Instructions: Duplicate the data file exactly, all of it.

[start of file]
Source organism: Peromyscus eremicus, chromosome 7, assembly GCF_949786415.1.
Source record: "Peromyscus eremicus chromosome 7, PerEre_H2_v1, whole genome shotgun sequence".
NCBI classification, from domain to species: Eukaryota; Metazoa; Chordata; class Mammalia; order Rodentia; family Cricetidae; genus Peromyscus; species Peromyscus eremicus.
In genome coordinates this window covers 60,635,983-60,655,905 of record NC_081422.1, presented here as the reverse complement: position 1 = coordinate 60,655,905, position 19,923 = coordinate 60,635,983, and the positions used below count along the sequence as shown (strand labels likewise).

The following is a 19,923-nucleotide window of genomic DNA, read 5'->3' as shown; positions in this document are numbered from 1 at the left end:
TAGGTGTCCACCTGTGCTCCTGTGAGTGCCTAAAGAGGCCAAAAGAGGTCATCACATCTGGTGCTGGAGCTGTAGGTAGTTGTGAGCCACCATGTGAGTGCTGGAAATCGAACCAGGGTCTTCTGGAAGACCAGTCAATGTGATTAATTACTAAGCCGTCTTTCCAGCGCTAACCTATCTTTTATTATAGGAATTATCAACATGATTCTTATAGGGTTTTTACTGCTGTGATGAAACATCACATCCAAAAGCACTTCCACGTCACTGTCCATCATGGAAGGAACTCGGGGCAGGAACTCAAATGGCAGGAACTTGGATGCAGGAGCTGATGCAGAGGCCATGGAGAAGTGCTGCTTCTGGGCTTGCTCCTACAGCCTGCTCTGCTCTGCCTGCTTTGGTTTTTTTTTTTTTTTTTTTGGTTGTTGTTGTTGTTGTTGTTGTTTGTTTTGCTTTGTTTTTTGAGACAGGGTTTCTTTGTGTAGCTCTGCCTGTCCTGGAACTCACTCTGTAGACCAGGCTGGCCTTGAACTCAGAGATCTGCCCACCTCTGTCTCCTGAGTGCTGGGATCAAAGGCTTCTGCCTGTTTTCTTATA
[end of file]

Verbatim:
Source organism: Peromyscus eremicus, chromosome 7, assembly GCF_949786415.1.
Source record: "Peromyscus eremicus chromosome 7, PerEre_H2_v1, whole genome shotgun sequence".
NCBI classification, from domain to species: Eukaryota; Metazoa; Chordata; class Mammalia; order Rodentia; family Cricetidae; genus Peromyscus; species Peromyscus eremicus.
In genome coordinates this window covers 60,635,983-60,655,905 of record NC_081422.1, presented here as the reverse complement: position 1 = coordinate 60,655,905, position 19,923 = coordinate 60,635,983, and the positions used below count along the sequence as shown (strand labels likewise).

The following is a 19,923-nucleotide window of genomic DNA, read 5'->3' as shown; positions in this document are numbered from 1 at the left end:
TAGGTGTCCACCTGTGCTCCTGTGAGTGCCTAAAGAGGCCAAAAGAGGTCATCACATCTGGTGCTGGAGCTGTAGGTAGTTGTGAGCCACCATGTGAGTGCTGGAAATCGAACCAGGGTCTTCTGGAAGACCAGTCAATGTGATTAATTACTAAGCCGTCTTTCCAGCGCTAACCTATCTTTTATTATAGGAATTATCAACATGATTCTTATAGGGTTTTTACTGCTGTGATGAAACATCACATCCAAAAGCACTTCCACGTCACTGTCCATCATGGAAGGAACTCGGGGCAGGAACTCAAATGGCAGGAACTTGGATGCAGGAGCTGATGCAGAGGCCATGGAGAAGTGCTGCTTCTGGGCTTGCTCCTACAGCCTGCTCTGCTCTGCCTGCTTTGGTTTTTTTTTTTTTTTTTTTGGTTGTTGTTGTTGTTGTTGTTGTTTGTTTTGCTTTGTTTTTTGAGACAGGGTTTCTTTGTGTAGCTCTGCCTGTCCTGGAACTCACTCTGTAGACCAGGCTGGCCTTGAACTCAGAGATCTGCCCACCTCTGTCTCCTGAGTGCTGGGATCAAAGGCTTCTGCCTGTTTTCTTATA